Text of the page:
Staphylococcus epidermidis strains isolated from breast milk of women suffering infectious mastitis: Potential virulence traits and resistance to antibiotics

Dpt. Nutrición, Bromatología y Tecnología de Alimentos, Universidad Complutense de Madrid, 28040 Madrid, Spain.
BMC Microbiology (Impact Factor: 2.73). 02/2009; 9(1):82. DOI: 10.1186/1471-2180-9-82
Source: PubMed


Although Staphylococcus aureus is considered the main etiological agent of infectious mastitis, recent studies have suggested that coagulase-negative staphylococci (CNS) may also play an important role in such infections. The aims of this work were to isolate staphylococci from milk of women with lactational mastitis, to select and characterize the CNS isolates, and to compare such properties with those displayed by CNS strains isolated from milk of healthy women.
The milk of 30 women was collected and bacterial growth was noted in 27 of them, of which Staphylococcus epidermidis was isolated from 26 patients and S. aureus from 8. Among the 270 staphylococcal isolates recovered from milk of women with mastitis, 200 were identified as Staphylococcus epidermidis by phenotypic assays, species-specific PCR and PCR sequencing. They were typified by pulsed field gel electrophoresis (PFGE) genotyping. The PFGE profiles of the S. epidermidis strains were compared with those of 105 isolates from milk of healthy women. A representative of the 76 different PFGE profiles was selected to study the incidence of virulence factors and antibiotic resistance. The number of strains that contained the biofilm-related icaD gene and that showed resistance to oxacillin, erythromycin, clindamycin and mupirocin was significantly higher among the strains isolated from mastitic milk.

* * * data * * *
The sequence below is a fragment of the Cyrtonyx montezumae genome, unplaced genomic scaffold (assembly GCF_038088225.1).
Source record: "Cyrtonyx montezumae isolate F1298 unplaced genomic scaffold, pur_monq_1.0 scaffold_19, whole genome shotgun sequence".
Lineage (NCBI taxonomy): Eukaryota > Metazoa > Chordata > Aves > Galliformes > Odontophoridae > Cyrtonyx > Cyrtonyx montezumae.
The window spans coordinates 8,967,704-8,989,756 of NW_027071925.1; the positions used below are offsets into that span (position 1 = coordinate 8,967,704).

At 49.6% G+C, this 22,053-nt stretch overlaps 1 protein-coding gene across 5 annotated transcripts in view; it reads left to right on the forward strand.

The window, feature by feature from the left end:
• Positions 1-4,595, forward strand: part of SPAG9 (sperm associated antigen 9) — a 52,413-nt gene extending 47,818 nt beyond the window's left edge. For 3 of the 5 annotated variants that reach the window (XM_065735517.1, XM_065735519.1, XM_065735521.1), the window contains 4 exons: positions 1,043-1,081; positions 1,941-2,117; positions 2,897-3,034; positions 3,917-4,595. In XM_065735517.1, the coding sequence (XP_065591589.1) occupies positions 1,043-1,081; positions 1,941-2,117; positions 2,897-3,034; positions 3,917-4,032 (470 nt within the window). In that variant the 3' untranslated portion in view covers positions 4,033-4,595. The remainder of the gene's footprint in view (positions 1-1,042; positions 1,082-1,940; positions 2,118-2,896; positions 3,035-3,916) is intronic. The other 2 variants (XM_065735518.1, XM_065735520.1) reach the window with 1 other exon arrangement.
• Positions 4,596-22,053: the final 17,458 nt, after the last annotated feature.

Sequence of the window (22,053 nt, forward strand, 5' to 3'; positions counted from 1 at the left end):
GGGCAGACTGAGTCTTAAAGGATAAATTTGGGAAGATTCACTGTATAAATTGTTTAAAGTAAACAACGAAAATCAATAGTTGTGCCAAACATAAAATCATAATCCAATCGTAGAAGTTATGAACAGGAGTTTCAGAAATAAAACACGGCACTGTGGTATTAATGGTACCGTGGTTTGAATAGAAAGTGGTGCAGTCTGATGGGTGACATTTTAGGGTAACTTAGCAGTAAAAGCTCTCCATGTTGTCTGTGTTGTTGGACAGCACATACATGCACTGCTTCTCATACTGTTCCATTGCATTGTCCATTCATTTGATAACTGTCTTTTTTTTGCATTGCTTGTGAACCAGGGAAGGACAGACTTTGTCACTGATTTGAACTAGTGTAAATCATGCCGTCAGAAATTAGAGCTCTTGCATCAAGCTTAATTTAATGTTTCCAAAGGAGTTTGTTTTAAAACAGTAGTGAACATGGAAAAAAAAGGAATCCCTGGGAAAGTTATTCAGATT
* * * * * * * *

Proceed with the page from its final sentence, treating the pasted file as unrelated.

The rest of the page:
S. epidermidis may be a frequent but largely underrated cause of infectious mastitis in lactating women. The resistance to diverse antibiotics and a higher ability to form biofilms found among the strains isolated from milk of women suffering mastitis may explain the chronic and/or recurrent nature of this infectious condition.